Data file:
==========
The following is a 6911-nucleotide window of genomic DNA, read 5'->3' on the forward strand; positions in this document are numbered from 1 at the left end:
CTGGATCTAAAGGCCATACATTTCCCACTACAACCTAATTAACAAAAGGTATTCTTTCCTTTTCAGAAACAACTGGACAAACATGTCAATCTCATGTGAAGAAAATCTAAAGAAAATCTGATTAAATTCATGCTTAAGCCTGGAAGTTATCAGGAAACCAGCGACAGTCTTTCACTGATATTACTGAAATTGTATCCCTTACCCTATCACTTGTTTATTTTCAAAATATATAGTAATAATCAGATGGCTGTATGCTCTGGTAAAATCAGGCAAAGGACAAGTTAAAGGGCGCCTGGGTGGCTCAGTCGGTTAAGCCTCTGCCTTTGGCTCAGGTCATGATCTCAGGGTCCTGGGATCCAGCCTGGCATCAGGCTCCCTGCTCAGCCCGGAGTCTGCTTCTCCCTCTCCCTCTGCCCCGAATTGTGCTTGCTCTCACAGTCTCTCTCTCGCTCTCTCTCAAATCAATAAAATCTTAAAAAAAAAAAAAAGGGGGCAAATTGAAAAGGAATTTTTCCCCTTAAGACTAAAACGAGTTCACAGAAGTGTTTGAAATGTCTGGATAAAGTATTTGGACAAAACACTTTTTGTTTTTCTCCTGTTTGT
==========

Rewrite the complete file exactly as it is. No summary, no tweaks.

The following is a 6911-nucleotide window of genomic DNA, read 5'->3' on the forward strand; positions in this document are numbered from 1 at the left end:
CTGGATCTAAAGGCCATACATTTCCCACTACAACCTAATTAACAAAAGGTATTCTTTCCTTTTCAGAAACAACTGGACAAACATGTCAATCTCATGTGAAGAAAATCTAAAGAAAATCTGATTAAATTCATGCTTAAGCCTGGAAGTTATCAGGAAACCAGCGACAGTCTTTCACTGATATTACTGAAATTGTATCCCTTACCCTATCACTTGTTTATTTTCAAAATATATAGTAATAATCAGATGGCTGTATGCTCTGGTAAAATCAGGCAAAGGACAAGTTAAAGGGCGCCTGGGTGGCTCAGTCGGTTAAGCCTCTGCCTTTGGCTCAGGTCATGATCTCAGGGTCCTGGGATCCAGCCTGGCATCAGGCTCCCTGCTCAGCCCGGAGTCTGCTTCTCCCTCTCCCTCTGCCCCGAATTGTGCTTGCTCTCACAGTCTCTCTCTCGCTCTCTCTCAAATCAATAAAATCTTAAAAAAAAAAAAAAGGGGGCAAATTGAAAAGGAATTTTTCCCCTTAAGACTAAAACGAGTTCACAGAAGTGTTTGAAATGTCTGGATAAAGTATTTGGACAAAACACTTTTTGTTTTTCTCCTGTTTGT